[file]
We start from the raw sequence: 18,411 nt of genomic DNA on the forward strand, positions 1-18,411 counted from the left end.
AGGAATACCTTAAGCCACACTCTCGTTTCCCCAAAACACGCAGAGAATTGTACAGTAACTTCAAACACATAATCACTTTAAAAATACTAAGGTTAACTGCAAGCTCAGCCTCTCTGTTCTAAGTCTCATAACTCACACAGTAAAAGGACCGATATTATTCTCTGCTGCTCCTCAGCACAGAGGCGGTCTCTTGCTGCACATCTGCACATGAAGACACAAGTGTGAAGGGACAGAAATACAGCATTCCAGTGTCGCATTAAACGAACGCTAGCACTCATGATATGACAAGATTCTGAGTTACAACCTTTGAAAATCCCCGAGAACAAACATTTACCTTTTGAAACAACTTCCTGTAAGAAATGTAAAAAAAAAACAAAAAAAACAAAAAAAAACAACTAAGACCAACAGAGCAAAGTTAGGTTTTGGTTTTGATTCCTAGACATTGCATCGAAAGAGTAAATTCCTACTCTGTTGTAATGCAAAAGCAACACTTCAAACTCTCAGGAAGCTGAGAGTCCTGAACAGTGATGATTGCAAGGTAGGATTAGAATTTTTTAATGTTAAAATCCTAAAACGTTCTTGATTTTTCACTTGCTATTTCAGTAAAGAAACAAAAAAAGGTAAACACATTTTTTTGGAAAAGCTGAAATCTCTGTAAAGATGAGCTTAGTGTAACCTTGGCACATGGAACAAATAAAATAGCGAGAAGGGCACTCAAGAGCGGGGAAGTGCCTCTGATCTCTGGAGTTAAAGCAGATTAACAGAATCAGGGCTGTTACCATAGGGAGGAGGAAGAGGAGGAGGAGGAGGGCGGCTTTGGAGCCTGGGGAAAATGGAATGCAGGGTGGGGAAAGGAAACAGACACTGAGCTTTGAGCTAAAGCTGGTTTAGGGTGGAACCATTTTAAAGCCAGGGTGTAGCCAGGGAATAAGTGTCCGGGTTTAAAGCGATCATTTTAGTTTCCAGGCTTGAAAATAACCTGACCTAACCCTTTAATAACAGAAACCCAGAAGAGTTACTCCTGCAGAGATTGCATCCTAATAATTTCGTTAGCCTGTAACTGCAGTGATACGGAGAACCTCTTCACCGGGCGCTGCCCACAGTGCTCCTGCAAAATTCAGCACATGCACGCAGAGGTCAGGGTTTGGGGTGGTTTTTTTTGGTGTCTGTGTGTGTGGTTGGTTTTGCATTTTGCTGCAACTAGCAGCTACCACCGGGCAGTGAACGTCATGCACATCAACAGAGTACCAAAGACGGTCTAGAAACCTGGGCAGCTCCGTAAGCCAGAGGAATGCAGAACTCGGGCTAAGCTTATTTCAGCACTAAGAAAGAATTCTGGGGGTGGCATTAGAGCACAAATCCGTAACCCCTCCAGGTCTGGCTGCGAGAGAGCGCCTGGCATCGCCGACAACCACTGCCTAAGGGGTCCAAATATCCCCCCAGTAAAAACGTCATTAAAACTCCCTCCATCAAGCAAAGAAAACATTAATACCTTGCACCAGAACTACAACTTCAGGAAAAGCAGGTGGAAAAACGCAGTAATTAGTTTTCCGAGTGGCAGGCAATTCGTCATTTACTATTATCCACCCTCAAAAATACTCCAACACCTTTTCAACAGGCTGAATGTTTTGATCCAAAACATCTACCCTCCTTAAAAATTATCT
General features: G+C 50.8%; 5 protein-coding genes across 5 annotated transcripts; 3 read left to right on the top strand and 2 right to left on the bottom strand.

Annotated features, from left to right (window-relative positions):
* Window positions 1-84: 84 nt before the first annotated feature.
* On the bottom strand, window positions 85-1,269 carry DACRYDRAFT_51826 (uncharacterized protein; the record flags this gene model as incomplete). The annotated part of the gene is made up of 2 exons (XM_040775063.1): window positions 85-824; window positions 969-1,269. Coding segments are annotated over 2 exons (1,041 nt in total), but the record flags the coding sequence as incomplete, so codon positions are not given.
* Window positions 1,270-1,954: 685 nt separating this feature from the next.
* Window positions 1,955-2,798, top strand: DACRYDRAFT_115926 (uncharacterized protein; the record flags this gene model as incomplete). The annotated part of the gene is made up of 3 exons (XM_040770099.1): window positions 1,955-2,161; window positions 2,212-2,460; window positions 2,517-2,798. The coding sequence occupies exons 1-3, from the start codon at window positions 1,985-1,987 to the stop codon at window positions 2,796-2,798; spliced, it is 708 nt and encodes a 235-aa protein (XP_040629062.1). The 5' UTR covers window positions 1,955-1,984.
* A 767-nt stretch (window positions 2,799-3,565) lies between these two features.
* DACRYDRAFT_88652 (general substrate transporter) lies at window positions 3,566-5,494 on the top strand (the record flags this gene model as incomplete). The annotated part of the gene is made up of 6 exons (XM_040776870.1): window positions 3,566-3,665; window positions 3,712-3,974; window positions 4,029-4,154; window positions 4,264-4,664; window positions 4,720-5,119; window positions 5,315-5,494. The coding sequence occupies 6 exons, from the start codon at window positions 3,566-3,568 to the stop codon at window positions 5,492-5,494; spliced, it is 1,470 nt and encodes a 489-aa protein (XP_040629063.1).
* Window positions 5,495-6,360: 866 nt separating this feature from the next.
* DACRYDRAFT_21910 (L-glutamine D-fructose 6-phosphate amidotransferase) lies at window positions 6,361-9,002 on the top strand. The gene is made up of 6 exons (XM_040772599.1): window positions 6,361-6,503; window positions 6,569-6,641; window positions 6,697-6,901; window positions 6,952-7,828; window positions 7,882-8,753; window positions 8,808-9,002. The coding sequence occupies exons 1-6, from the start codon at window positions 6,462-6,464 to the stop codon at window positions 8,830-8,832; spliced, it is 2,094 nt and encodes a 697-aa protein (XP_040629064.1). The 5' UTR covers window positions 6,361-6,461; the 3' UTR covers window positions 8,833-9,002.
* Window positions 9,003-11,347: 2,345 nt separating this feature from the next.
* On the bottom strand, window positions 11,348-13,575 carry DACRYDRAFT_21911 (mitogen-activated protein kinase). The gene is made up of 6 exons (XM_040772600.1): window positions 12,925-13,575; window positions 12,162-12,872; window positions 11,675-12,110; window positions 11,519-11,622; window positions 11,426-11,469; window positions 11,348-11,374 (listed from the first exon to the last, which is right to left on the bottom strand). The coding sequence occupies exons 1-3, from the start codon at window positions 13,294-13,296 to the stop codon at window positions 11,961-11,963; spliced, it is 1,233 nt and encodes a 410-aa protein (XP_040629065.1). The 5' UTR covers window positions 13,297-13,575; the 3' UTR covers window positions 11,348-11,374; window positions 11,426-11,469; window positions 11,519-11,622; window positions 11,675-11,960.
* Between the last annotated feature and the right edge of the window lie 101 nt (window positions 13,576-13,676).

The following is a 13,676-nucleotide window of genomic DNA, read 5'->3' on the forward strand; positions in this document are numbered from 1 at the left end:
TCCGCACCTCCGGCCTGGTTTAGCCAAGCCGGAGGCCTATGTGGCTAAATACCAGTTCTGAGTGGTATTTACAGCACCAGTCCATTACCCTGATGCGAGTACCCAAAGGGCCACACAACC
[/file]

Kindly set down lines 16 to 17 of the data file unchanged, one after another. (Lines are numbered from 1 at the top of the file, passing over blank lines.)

The following is a 13,676-nucleotide window of genomic DNA, read 5'->3' on the forward strand; positions in this document are numbered from 1 at the left end:
TCCGCACCTCCGGCCTGGTTTAGCCAAGCCGGAGGCCTATGTGGCTAAATACCAGTTCTGAGTGGTATTTACAGCACCAGTCCATTACCCTGATGCGAGTACCCAAAGGGCCACACAACC